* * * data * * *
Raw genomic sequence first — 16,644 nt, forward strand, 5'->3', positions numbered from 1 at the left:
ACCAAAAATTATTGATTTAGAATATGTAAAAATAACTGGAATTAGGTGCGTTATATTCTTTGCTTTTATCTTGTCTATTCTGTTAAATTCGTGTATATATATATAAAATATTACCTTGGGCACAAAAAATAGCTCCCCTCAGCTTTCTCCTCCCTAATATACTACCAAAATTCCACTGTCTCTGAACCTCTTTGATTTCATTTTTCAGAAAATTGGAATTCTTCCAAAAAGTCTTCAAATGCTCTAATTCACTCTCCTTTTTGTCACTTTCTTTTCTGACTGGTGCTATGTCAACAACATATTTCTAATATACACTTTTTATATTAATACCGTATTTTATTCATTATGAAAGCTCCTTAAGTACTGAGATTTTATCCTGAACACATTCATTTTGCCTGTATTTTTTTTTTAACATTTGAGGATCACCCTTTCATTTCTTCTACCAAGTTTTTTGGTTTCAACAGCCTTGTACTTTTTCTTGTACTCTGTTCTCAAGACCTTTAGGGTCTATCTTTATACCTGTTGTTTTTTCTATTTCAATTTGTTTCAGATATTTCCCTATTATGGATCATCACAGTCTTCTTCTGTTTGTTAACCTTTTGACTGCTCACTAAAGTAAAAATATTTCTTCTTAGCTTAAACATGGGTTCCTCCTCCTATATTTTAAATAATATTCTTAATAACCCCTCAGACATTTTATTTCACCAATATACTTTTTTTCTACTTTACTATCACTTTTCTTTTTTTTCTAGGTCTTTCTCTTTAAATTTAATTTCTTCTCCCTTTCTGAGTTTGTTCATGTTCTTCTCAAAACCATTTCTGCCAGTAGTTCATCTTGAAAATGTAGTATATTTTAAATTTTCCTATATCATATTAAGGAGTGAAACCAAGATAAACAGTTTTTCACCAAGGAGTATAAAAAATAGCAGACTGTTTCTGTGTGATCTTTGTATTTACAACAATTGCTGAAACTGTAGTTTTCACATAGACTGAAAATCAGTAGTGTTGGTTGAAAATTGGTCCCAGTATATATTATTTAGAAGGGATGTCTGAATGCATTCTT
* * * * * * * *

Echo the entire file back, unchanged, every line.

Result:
Raw genomic sequence first — 16,644 nt, forward strand, 5'->3', positions numbered from 1 at the left:
ACCAAAAATTATTGATTTAGAATATGTAAAAATAACTGGAATTAGGTGCGTTATATTCTTTGCTTTTATCTTGTCTATTCTGTTAAATTCGTGTATATATATATAAAATATTACCTTGGGCACAAAAAATAGCTCCCCTCAGCTTTCTCCTCCCTAATATACTACCAAAATTCCACTGTCTCTGAACCTCTTTGATTTCATTTTTCAGAAAATTGGAATTCTTCCAAAAAGTCTTCAAATGCTCTAATTCACTCTCCTTTTTGTCACTTTCTTTTCTGACTGGTGCTATGTCAACAACATATTTCTAATATACACTTTTTATATTAATACCGTATTTTATTCATTATGAAAGCTCCTTAAGTACTGAGATTTTATCCTGAACACATTCATTTTGCCTGTATTTTTTTTTTAACATTTGAGGATCACCCTTTCATTTCTTCTACCAAGTTTTTTGGTTTCAACAGCCTTGTACTTTTTCTTGTACTCTGTTCTCAAGACCTTTAGGGTCTATCTTTATACCTGTTGTTTTTTCTATTTCAATTTGTTTCAGATATTTCCCTATTATGGATCATCACAGTCTTCTTCTGTTTGTTAACCTTTTGACTGCTCACTAAAGTAAAAATATTTCTTCTTAGCTTAAACATGGGTTCCTCCTCCTATATTTTAAATAATATTCTTAATAACCCCTCAGACATTTTATTTCACCAATATACTTTTTTTCTACTTTACTATCACTTTTCTTTTTTTTCTAGGTCTTTCTCTTTAAATTTAATTTCTTCTCCCTTTCTGAGTTTGTTCATGTTCTTCTCAAAACCATTTCTGCCAGTAGTTCATCTTGAAAATGTAGTATATTTTAAATTTTCCTATATCATATTAAGGAGTGAAACCAAGATAAACAGTTTTTCACCAAGGAGTATAAAAAATAGCAGACTGTTTCTGTGTGATCTTTGTATTTACAACAATTGCTGAAACTGTAGTTTTCACATAGACTGAAAATCAGTAGTGTTGGTTGAAAATTGGTCCCAGTATATATTATTTAGAAGGGATGTCTGAATGCATTCTT